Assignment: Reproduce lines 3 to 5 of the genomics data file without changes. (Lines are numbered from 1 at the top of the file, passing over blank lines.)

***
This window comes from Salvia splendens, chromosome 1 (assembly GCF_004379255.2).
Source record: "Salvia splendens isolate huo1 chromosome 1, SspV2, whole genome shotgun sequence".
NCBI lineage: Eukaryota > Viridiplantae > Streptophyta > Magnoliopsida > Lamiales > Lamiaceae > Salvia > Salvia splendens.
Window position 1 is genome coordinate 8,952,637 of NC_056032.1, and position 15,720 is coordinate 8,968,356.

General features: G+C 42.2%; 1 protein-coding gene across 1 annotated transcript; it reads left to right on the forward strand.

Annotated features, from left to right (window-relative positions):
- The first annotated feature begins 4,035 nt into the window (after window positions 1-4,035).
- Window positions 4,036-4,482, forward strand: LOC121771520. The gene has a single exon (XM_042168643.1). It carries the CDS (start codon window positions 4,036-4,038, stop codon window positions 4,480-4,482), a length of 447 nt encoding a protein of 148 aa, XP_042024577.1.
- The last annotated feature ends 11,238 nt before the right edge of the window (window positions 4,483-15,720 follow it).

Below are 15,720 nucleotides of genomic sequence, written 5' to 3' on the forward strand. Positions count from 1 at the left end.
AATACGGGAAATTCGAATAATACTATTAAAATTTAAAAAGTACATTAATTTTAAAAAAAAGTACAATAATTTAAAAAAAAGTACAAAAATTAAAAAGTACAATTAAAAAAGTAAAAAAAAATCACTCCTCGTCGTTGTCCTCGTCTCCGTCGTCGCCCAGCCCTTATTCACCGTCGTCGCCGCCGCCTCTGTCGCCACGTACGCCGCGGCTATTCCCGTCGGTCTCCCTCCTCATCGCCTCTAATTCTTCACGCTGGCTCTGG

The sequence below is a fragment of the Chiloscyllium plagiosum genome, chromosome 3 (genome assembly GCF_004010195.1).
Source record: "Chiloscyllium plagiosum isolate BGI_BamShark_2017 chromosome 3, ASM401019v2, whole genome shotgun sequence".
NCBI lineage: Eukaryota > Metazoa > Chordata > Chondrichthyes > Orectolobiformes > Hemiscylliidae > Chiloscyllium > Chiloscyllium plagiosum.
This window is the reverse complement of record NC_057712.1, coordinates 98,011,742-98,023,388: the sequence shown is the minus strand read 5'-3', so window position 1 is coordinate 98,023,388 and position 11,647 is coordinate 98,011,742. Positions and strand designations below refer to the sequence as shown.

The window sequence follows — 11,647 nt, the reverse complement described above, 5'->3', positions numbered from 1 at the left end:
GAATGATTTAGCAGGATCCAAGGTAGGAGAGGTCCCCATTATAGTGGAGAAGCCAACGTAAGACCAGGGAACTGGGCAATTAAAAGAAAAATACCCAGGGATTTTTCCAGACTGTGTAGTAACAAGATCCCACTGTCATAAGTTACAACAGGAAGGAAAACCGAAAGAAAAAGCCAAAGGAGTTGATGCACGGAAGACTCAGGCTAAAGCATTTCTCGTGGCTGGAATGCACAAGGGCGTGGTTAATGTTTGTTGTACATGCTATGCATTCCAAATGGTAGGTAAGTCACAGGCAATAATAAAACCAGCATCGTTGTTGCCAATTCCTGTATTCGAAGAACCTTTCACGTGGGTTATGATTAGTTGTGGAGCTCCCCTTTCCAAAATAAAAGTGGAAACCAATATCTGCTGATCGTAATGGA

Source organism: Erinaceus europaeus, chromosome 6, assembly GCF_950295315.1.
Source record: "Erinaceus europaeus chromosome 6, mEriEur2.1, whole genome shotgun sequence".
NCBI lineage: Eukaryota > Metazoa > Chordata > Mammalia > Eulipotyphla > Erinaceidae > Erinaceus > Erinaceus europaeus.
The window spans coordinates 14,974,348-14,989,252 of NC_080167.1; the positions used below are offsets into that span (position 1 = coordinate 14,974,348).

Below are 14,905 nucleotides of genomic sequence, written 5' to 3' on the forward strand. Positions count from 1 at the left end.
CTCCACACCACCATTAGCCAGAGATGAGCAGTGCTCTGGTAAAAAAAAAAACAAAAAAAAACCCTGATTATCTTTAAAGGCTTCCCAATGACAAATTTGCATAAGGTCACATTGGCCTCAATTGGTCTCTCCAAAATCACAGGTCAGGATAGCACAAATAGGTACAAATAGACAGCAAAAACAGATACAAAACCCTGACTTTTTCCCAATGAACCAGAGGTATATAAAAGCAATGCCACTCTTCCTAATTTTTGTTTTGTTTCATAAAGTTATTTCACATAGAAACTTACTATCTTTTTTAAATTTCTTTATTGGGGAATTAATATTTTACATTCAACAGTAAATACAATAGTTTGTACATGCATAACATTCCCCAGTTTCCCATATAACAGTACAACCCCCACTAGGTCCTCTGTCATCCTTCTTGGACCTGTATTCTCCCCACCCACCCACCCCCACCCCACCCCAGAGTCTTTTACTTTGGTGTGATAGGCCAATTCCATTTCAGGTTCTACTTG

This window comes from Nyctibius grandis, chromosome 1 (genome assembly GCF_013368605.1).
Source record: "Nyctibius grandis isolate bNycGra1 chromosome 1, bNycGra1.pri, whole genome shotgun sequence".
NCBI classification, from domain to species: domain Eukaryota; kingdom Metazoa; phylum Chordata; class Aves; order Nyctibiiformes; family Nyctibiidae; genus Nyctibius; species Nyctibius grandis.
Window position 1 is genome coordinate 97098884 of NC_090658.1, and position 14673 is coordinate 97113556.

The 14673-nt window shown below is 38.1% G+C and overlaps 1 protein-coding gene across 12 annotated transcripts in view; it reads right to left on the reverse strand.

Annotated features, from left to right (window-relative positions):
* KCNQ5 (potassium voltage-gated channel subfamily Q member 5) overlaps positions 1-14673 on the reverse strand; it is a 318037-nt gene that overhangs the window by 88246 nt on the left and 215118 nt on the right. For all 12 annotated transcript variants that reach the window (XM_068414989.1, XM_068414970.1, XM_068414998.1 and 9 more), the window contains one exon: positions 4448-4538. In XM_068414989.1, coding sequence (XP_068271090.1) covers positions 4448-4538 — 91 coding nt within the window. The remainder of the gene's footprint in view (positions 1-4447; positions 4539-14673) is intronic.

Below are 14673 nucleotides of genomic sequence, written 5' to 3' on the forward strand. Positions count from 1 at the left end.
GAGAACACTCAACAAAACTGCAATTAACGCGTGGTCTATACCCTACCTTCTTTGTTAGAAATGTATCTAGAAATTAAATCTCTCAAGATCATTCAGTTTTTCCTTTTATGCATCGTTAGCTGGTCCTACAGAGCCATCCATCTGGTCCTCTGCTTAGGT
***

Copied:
NCBI lineage: Eukaryota > Viridiplantae > Streptophyta > Magnoliopsida > Lamiales > Lamiaceae > Salvia > Salvia splendens.
Window position 1 is genome coordinate 8,952,637 of NC_056032.1, and position 15,720 is coordinate 8,968,356.

General features: G+C 42.2%; 1 protein-coding gene across 1 annotated transcript; it reads left to right on the forward strand.